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Having this sentence (consider many sentences in the future)

David Henderson Houston patented the first roll film for cameras in 1881.

I can make questions like
1. Who patented the roll film?
2. When was the first roll film for cameras patented?
3. What did David Houston patent (in 1881)?

The answer will return some or all of the sentence above in a format of answering the who, when and what.

My question (and what I am trying to achieve) is to separate this sentence in such a way that I can save it in a DB, smartly and efficiently.

I thought of editing this sentence leaving only the main keywords/facts; let's say David Houston patented the roll film in 1881.

After this, I thought I have to organize the words. So a solution may be to create tables for nouns, verbs, adjectives... separating the sentence in the correct table. Every word will have its unique ID.

In the table answers, the answer will be saved in a form like 2,23,64,4 every ID is a word... and with some agorithm and sql magic (this is not my point now) it will return the David Houston patented the roll film in 1881 on the question who.

What do you think of my thinking of separating the sentences like I wrote above? What are your thoughts on how I should organize the words to access them through a database? Am I entirely off the correct path?

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migrated from stackoverflow.com Oct 12 '11 at 1:54

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1  
Your question basically comes down to: "How do I design an ontology?" You might want to read some of the existing papers on the subject. –  Jerry Coffin Oct 11 '11 at 21:21
    
The first thing you want to do is talk to those IBM guys who designed Watson, they rule at this sort of thing.. They wrote all that stuff in Java right? –  Mike Christensen Oct 11 '11 at 21:25
    
Maybe this is relevant: en.wikipedia.org/wiki/Natural_Language_Toolkit –  Blender Oct 11 '11 at 21:28
    
@MikeChristensen I dont think that there will be anything more powerfull than Watson ever! –  kotsirokolos Oct 11 '11 at 23:21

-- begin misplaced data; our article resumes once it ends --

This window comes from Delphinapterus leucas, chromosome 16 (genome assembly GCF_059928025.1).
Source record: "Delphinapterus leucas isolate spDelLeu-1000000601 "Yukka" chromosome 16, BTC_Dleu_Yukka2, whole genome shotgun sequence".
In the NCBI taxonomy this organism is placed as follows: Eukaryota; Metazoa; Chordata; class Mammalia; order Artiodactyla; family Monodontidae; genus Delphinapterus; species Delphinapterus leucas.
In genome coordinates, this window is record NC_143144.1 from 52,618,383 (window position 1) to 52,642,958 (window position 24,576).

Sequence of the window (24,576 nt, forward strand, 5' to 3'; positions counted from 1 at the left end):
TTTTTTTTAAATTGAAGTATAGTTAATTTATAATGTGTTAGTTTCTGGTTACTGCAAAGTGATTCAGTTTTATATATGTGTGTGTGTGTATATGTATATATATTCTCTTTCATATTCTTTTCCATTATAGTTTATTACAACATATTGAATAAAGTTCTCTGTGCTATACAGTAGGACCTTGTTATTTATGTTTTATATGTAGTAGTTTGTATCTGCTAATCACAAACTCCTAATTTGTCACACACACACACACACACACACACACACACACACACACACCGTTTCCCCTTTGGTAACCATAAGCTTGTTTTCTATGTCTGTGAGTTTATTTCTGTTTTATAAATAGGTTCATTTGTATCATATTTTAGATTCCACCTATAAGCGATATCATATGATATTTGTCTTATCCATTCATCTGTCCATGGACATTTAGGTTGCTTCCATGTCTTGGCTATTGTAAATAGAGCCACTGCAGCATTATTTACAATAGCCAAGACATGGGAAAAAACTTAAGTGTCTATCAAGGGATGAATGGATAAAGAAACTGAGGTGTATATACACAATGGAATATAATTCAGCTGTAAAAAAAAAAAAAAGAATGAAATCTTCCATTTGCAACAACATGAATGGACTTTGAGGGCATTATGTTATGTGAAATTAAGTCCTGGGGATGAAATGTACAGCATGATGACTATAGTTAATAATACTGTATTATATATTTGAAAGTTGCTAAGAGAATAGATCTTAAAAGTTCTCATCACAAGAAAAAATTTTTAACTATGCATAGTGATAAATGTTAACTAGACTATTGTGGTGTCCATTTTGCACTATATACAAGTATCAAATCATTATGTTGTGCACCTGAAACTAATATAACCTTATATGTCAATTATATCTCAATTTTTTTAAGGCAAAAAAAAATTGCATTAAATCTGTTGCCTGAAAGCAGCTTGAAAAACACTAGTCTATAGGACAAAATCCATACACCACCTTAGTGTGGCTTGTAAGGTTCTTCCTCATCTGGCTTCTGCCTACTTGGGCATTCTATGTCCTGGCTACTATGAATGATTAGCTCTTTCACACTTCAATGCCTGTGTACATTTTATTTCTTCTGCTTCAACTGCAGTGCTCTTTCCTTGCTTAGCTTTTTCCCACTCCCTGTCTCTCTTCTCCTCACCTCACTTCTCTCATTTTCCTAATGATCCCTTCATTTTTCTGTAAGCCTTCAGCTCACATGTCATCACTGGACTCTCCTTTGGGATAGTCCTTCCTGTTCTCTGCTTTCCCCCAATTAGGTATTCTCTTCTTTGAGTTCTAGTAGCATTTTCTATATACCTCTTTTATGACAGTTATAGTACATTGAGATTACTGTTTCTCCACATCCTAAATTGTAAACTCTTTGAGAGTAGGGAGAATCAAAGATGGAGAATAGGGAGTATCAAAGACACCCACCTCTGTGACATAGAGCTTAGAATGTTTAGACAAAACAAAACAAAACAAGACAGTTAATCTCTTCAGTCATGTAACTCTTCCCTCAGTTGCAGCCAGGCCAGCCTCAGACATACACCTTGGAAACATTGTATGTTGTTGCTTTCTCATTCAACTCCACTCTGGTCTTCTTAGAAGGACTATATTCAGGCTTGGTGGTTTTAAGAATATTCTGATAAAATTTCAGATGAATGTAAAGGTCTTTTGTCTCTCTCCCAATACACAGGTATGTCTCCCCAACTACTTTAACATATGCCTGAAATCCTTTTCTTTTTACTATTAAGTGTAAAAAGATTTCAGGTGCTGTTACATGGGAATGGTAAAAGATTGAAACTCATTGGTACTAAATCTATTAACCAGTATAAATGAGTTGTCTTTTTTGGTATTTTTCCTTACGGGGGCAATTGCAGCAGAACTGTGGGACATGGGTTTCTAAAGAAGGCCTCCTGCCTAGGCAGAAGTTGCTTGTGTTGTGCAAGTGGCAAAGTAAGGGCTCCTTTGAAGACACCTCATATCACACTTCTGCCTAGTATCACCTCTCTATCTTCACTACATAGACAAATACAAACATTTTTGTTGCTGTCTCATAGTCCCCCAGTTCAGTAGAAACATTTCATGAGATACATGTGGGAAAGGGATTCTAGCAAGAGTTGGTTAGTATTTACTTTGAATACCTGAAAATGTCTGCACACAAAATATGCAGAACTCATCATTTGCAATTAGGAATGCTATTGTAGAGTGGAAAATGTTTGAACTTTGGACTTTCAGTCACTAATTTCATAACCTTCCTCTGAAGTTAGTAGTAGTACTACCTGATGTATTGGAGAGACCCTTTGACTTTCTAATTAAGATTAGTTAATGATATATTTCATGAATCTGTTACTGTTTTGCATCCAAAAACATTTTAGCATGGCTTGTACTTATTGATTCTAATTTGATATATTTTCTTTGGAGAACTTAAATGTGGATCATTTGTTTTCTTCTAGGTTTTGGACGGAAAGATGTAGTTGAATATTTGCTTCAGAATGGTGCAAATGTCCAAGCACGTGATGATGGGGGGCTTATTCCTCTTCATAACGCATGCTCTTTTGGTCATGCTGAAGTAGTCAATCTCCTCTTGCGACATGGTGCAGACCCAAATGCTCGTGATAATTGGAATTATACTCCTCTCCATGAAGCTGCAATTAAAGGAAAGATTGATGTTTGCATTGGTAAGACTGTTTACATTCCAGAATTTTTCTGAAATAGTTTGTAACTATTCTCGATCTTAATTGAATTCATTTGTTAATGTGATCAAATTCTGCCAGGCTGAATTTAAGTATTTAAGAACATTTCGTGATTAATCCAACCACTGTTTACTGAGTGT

You're asking a very big question. There's a vast literature on natural language processing. You need to start getting books on the subject and reading them. This isn't something to attempt in an afternoon. –  Michael Kay Oct 12 '11 at 9:26

2 Answers 2

I think before you consider a way to store it, you must decide on a consistent sentence structure.
With your current example (removing all prepositions) David Houston patented the roll film in 1881. All your sentences must follow this format:
Name | Action | Object | When
If this is the case then you can store data in just those 4 fields. If you want to store answers as numbers then you would need a 5 tables, 1 for each Name, Action, Object, Date (each with 2 fields, an ID number and the description) and a 5th table to tie them all together like your | 2 | 23 | 64 | 4 | example. If you have a lot of data this would be the best way to go, especially if David Houston also did hundreds or thousands other things that you would like to store.
Hope this helps.

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You could manually parse each sentence into its grammatical parts, as you would do in a sentence diagram.

Then you can make questions by removing one or more parts.

For example, you can remove the subject of the sentence, and replace it with "Who" or "What".

Or, you could remove the predicate, and ask: "What did (subject) do?"

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